I have a serious question regarding a friend of mine. My friend – somewhat proudly – told me that he had to throw up after his last damn hard training session. I asked him whether it was the first time or if it’s his current method. His answer: it doesn’t happen that often but when it does he knows that he has “really done something for his body”. To my mind it sounded and still sounds everything but healthy.
Isn’t throwing up a serious signal that the body is unhealthily overstrained? Or is working out ad nauseam common practice in the fitness industry? And what is it exactly that leads the body to vomiting? What is your experience?
I’m sorry for all the questions but I’m very concerned.
Hopefully you can clarify some points…
Thanks for the great work! All the best for 2013!
Hey Mia. How are you?
Thanks for your question! First let me just say that throwing up is NOT necessary when working out nor is it a sign that you’ve done something good.
I’ve mostly seen people get nauseous or vomit while working out when they’re new to a fitness program. And scarily, I’ve had one guy literally faint and fall into my arms during a session. There’s really a very simple reason behind it. When you first begin an exercise program your body isn’t really prepared to manufacture energy to push through a workout. If you’ve been leading a somewhat sedentary life, your body will be accustomed to only producing what’s needed for the daily tasks of life; walking, standing etc., you know the basics. When we exercise we’re calling on other systems within the body to help produce immediate and sustainable energy and in the beginning, these systems can be really rusty. We’re all capable of short, medium and long-term energy production but if you haven’t been doing much of anything, the system isn’t accustomed to the needs being placed on it.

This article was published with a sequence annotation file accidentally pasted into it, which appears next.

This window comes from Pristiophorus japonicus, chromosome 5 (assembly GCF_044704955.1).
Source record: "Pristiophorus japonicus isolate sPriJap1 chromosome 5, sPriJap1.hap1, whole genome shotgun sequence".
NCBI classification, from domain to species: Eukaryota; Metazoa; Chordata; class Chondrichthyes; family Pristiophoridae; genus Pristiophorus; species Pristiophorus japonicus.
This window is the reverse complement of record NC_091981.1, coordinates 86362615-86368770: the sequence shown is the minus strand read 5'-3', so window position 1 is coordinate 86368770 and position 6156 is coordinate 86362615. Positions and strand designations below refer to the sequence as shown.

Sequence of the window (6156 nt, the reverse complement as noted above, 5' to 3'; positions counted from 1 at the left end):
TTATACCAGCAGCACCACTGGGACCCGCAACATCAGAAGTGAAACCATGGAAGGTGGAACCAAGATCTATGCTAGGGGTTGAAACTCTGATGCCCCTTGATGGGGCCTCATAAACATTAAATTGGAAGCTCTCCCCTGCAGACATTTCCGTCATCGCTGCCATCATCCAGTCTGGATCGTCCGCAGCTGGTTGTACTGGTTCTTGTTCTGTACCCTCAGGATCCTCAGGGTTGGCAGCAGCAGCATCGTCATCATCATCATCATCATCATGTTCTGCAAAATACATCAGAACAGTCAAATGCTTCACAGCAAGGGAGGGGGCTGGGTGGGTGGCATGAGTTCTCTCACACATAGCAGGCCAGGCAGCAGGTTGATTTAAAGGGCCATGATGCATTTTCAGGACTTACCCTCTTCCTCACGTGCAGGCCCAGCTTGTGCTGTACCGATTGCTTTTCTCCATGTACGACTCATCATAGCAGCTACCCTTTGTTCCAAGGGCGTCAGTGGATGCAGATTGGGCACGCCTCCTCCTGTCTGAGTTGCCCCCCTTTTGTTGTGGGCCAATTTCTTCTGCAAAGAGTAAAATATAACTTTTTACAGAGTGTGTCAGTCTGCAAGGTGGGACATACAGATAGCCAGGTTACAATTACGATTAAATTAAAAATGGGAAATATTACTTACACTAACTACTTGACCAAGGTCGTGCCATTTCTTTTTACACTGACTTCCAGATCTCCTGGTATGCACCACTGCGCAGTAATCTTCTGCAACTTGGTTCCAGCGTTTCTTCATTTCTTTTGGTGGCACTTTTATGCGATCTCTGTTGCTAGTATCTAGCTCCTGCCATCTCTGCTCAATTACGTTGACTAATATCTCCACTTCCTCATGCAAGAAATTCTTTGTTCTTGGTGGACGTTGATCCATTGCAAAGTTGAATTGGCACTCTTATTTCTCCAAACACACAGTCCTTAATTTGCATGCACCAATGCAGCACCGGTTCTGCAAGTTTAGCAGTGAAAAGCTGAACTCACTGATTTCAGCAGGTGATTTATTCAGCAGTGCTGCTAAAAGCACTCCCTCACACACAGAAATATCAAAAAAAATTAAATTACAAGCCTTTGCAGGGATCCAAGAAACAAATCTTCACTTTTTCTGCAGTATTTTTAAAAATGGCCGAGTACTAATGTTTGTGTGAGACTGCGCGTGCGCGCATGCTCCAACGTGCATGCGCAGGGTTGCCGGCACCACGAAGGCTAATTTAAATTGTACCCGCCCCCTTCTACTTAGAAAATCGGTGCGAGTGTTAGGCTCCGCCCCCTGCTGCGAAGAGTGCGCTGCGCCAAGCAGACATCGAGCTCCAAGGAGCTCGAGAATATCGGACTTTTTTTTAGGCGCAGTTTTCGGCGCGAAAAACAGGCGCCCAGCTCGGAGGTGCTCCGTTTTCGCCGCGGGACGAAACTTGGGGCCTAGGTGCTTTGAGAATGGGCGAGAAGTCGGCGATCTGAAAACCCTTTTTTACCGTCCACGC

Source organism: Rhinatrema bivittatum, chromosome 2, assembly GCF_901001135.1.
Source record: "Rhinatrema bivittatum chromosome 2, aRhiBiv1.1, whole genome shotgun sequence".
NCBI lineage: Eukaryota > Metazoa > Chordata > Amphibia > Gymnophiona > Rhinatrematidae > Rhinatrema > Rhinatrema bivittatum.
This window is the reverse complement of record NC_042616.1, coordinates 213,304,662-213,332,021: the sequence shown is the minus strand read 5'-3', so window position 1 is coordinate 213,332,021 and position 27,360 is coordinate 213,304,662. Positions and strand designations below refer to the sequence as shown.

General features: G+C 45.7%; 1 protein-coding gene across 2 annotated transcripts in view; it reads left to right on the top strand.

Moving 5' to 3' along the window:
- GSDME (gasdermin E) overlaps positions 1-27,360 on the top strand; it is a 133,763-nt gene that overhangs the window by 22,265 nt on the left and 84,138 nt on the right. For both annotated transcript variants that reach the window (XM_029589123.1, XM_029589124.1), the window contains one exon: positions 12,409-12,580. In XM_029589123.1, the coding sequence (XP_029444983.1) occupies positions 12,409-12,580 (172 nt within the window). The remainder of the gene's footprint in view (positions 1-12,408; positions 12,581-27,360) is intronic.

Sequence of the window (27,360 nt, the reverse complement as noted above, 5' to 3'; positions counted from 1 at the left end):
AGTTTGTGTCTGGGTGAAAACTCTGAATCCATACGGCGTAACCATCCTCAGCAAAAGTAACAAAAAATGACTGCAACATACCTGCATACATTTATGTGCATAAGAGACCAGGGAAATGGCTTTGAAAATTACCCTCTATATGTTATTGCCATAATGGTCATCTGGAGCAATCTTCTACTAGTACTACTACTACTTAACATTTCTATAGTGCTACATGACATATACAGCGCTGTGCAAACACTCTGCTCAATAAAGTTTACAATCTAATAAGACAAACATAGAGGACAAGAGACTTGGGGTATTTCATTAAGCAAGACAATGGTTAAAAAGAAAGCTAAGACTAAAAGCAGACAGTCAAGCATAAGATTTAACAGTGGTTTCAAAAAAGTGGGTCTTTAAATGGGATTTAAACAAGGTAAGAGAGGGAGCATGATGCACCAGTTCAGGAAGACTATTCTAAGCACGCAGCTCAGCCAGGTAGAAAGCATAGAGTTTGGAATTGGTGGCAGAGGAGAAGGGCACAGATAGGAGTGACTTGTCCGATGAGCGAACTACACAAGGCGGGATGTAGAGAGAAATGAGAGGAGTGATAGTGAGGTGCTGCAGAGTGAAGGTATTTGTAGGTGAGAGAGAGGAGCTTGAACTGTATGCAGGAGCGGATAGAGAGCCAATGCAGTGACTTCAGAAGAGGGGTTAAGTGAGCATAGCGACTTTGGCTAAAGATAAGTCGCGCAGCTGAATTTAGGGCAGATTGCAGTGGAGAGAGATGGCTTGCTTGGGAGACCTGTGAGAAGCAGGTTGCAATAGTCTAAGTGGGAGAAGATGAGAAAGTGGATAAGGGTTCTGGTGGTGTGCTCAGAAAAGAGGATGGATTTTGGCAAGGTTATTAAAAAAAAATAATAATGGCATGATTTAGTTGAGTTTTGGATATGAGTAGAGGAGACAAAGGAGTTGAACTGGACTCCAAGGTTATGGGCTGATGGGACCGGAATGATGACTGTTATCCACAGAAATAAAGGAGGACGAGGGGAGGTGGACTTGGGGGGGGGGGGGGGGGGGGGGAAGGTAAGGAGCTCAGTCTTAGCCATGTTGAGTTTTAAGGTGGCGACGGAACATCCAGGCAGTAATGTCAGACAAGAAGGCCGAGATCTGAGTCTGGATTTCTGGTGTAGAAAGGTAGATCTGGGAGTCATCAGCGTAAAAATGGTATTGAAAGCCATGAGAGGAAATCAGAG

So what generally happens is that new trainees will get maybe 15 minutes into a workout, perhaps a little more and just crash! They’ll feel light headed and nauseous, their lips will lose all color, their skin turns milky white and they may begin sweating a lot. This is a low blood sugar scenario where they’ve used all of their muscular energy (ATP) for fuel, but since the other energy systems (Glycolytic and Oxidative) aren’t tuned up they can’t take over and help out and well…you get sick.
The easiest way I’ve found to combat this is by having new trainees sip a low calories sports drink during exercise to keep their blood sugar levels stable and as they get more sessions in, I gradually phase out the drink. If it’s already happened and a trainee is already about to vomit, a quick shot of sugar from juice or a banana usually remedies the situation within 10 minutes. As you begin to exercise more, these other systems get more efficient and nausea should be a thing of the past.
Now, I’ll be honest and say I’ve thrown up more than my fair share of times during a workout. BUT it was when I was younger and truthfully a knucklehead and it was always on leg day! I never strived to get nauseous but I pushed myself so hard that it literally made me sick. In this instance it was literally just pushing too hard for too long and in general, too much. This is not a badge of honor to wear and honestly for me it’s even a bit embarrassing to admit I’ve pushed myself that hard.
No matter how you look at it, being nauseous and throwing up are not things anyone should be trying to reach. Throwing up is a sign that something is wrong, not that something is right. And for all of the guys that think it’s macho or means your tough, well, I won’t comment on that. You know Mia, this is also the possibility this guy is just trying to make you think he’s tough or impress you with how hard he works out. In all my years of training, I’ve personally seen maybe four people, besides new trainees, who’ve thrown up from working out too hard.
So, I’m with you. No, do not exercise until you’re sick and don’t think that it benefits you in any way. Take it slow, use a program that allows for progression and improvement and eat sensibly. That’s smart training.
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